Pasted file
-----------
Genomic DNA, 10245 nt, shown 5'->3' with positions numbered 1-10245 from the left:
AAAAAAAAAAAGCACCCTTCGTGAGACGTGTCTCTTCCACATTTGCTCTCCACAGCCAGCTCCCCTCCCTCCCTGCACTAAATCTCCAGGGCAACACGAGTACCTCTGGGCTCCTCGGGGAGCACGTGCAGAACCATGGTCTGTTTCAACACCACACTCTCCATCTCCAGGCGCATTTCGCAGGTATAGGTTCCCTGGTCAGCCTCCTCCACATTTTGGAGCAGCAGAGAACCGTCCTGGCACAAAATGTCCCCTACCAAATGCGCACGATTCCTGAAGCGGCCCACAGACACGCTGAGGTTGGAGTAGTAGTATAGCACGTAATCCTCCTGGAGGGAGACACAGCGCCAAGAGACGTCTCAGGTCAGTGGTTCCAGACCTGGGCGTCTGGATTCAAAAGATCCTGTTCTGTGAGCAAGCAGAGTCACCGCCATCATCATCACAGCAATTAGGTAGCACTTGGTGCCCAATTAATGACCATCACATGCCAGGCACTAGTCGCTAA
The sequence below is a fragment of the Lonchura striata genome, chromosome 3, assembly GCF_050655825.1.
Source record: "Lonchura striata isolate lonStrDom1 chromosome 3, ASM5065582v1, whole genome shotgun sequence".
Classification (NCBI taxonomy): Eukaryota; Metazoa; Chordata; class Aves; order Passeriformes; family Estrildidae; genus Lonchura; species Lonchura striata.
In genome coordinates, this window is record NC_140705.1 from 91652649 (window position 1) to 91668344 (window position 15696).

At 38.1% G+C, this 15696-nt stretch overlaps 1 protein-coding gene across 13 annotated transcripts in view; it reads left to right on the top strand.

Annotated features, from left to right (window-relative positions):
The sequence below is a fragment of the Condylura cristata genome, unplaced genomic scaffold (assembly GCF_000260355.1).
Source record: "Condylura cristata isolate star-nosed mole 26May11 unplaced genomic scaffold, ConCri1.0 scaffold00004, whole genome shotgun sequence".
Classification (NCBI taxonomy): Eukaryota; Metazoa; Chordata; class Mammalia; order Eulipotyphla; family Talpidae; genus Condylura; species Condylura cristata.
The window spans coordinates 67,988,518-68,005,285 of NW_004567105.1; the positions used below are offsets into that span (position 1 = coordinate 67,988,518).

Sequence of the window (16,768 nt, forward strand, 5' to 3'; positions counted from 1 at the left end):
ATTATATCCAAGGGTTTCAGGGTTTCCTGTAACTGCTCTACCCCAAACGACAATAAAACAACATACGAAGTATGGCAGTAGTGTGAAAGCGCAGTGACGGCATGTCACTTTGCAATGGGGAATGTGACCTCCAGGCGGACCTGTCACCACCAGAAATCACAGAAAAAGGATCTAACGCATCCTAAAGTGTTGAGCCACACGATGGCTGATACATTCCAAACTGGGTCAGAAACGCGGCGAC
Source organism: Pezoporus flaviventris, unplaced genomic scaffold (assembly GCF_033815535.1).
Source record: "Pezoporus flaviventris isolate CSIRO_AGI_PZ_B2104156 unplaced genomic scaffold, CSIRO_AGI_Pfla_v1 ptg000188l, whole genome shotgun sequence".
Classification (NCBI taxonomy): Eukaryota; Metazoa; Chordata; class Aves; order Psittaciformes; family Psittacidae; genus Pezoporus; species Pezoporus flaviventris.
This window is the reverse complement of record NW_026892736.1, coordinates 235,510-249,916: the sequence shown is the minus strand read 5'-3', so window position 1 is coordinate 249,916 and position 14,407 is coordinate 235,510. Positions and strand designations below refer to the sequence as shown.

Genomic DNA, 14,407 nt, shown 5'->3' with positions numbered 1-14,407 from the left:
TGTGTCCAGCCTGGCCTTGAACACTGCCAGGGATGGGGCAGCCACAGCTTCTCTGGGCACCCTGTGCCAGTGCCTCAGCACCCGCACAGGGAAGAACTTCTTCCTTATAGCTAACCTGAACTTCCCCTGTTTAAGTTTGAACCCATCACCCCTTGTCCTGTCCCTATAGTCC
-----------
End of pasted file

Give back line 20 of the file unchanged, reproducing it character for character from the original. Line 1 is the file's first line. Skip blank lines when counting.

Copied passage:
TGTGTCCAGCCTGGCCTTGAACACTGCCAGGGATGGGGCAGCCACAGCTTCTCTGGGCACCCTGTGCCAGTGCCTCAGCACCCGCACAGGGAAGAACTTCTTCCTTATAGCTAACCTGAACTTCCCCTGTTTAAGTTTGAACCCATCACCCCTTGTCCTGTCCCTATAGTCC